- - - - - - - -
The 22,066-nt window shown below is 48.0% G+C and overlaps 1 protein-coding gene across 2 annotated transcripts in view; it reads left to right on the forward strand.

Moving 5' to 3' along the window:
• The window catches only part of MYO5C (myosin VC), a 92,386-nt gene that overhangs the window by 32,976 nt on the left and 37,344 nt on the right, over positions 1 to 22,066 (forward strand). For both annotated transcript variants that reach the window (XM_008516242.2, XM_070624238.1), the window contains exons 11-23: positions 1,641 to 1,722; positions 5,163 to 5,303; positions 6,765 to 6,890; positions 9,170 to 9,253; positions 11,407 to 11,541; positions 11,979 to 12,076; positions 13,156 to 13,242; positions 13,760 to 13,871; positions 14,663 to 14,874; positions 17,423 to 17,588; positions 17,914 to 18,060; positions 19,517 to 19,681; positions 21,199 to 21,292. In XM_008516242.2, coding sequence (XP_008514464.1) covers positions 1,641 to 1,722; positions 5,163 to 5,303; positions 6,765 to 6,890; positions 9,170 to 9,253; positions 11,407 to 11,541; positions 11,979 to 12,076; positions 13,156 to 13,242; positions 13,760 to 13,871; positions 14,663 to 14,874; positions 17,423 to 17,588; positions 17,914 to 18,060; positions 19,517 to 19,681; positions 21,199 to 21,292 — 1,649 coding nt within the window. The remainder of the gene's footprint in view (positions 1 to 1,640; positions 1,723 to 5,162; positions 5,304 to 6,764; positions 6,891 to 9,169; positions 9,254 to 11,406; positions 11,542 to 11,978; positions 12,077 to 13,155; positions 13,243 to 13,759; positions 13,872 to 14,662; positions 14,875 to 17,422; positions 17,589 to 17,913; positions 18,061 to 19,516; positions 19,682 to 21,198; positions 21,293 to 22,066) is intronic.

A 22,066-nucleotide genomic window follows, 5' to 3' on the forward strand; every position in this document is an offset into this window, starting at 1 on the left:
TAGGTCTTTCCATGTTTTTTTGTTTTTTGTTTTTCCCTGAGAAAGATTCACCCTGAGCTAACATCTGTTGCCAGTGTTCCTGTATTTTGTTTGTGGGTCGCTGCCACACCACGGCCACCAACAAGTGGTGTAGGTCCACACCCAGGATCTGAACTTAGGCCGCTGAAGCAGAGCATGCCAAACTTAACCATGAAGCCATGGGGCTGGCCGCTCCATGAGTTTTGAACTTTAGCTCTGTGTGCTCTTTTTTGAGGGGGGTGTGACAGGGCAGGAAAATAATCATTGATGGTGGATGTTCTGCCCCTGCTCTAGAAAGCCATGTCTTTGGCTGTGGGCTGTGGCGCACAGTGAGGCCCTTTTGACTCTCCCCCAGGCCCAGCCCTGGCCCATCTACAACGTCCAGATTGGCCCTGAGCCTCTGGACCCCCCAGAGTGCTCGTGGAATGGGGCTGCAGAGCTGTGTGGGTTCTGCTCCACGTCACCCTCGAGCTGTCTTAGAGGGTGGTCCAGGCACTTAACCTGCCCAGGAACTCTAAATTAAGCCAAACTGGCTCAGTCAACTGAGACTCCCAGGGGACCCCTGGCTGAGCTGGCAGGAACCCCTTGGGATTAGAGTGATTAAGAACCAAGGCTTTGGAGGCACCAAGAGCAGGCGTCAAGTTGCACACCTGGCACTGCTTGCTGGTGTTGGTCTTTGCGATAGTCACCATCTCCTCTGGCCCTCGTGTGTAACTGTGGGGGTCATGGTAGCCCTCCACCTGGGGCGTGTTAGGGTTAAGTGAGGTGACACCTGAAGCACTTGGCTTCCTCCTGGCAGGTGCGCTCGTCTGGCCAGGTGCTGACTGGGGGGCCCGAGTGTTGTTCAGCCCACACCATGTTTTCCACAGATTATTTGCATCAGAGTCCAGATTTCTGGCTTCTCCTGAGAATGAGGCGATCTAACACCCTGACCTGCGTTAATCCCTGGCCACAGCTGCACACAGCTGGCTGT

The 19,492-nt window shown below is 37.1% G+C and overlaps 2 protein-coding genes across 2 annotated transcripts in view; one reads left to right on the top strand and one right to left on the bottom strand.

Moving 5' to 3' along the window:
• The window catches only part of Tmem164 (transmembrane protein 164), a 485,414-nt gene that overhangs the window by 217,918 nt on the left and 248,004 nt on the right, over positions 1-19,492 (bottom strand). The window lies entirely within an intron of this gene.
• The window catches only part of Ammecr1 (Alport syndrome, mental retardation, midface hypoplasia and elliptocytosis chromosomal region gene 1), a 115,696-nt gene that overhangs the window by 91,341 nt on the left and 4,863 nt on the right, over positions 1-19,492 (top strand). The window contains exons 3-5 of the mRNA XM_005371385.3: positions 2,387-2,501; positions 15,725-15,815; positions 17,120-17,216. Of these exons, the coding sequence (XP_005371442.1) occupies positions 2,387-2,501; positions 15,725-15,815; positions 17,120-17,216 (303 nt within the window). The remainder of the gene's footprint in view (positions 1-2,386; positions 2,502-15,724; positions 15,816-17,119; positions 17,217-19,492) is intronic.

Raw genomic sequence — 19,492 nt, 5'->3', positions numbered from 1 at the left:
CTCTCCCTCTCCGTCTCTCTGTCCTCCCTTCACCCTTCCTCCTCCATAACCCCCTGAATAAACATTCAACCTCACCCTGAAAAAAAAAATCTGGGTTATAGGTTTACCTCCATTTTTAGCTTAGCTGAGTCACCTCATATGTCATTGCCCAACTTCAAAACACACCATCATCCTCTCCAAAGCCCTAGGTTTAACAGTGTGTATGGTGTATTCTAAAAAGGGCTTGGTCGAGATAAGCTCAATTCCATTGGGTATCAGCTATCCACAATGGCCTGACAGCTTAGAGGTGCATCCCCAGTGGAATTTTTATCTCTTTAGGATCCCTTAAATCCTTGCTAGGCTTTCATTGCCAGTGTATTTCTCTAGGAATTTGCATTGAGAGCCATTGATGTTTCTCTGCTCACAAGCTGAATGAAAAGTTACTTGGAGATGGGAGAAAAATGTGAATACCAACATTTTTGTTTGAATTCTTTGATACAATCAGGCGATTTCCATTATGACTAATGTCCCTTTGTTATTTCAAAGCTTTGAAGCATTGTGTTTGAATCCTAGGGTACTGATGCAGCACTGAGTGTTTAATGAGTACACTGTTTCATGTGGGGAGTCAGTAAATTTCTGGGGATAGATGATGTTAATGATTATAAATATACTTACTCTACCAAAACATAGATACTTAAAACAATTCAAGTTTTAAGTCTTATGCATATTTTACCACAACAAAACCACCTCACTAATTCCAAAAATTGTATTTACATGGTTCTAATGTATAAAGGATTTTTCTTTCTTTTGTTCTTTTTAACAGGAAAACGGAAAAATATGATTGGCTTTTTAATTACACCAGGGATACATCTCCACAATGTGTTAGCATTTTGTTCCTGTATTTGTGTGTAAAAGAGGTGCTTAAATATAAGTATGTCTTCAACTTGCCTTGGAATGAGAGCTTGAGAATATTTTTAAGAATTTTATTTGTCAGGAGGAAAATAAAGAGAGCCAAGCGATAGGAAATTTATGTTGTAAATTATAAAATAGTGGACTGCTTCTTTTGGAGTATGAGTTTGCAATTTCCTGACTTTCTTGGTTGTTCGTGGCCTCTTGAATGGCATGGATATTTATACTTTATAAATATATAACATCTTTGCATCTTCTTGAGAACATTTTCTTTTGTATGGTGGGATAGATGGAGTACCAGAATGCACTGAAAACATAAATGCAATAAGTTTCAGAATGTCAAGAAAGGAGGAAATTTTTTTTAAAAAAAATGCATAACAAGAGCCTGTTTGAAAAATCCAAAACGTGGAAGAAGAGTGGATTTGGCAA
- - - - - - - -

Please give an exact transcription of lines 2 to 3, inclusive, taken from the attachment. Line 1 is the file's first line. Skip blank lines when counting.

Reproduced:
Moving 5' to 3' along the window:
• The window catches only part of MYO5C (myosin VC), a 92,386-nt gene that overhangs the window by 32,976 nt on the left and 37,344 nt on the right, over positions 1 to 22,066 (forward strand). For both annotated transcript variants that reach the window (XM_008516242.2, XM_070624238.1), the window contains exons 11-23: positions 1,641 to 1,722; positions 5,163 to 5,303; positions 6,765 to 6,890; positions 9,170 to 9,253; positions 11,407 to 11,541; positions 11,979 to 12,076; positions 13,156 to 13,242; positions 13,760 to 13,871; positions 14,663 to 14,874; positions 17,423 to 17,588; positions 17,914 to 18,060; positions 19,517 to 19,681; positions 21,199 to 21,292. In XM_008516242.2, coding sequence (XP_008514464.1) covers positions 1,641 to 1,722; positions 5,163 to 5,303; positions 6,765 to 6,890; positions 9,170 to 9,253; positions 11,407 to 11,541; positions 11,979 to 12,076; positions 13,156 to 13,242; positions 13,760 to 13,871; positions 14,663 to 14,874; positions 17,423 to 17,588; positions 17,914 to 18,060; positions 19,517 to 19,681; positions 21,199 to 21,292 — 1,649 coding nt within the window. The remainder of the gene's footprint in view (positions 1 to 1,640; positions 1,723 to 5,162; positions 5,304 to 6,764; positions 6,891 to 9,169; positions 9,254 to 11,406; positions 11,542 to 11,978; positions 12,077 to 13,155; positions 13,243 to 13,759; positions 13,872 to 14,662; positions 14,875 to 17,422; positions 17,589 to 17,913; positions 18,061 to 19,516; positions 19,682 to 21,198; positions 21,293 to 22,066) is intronic.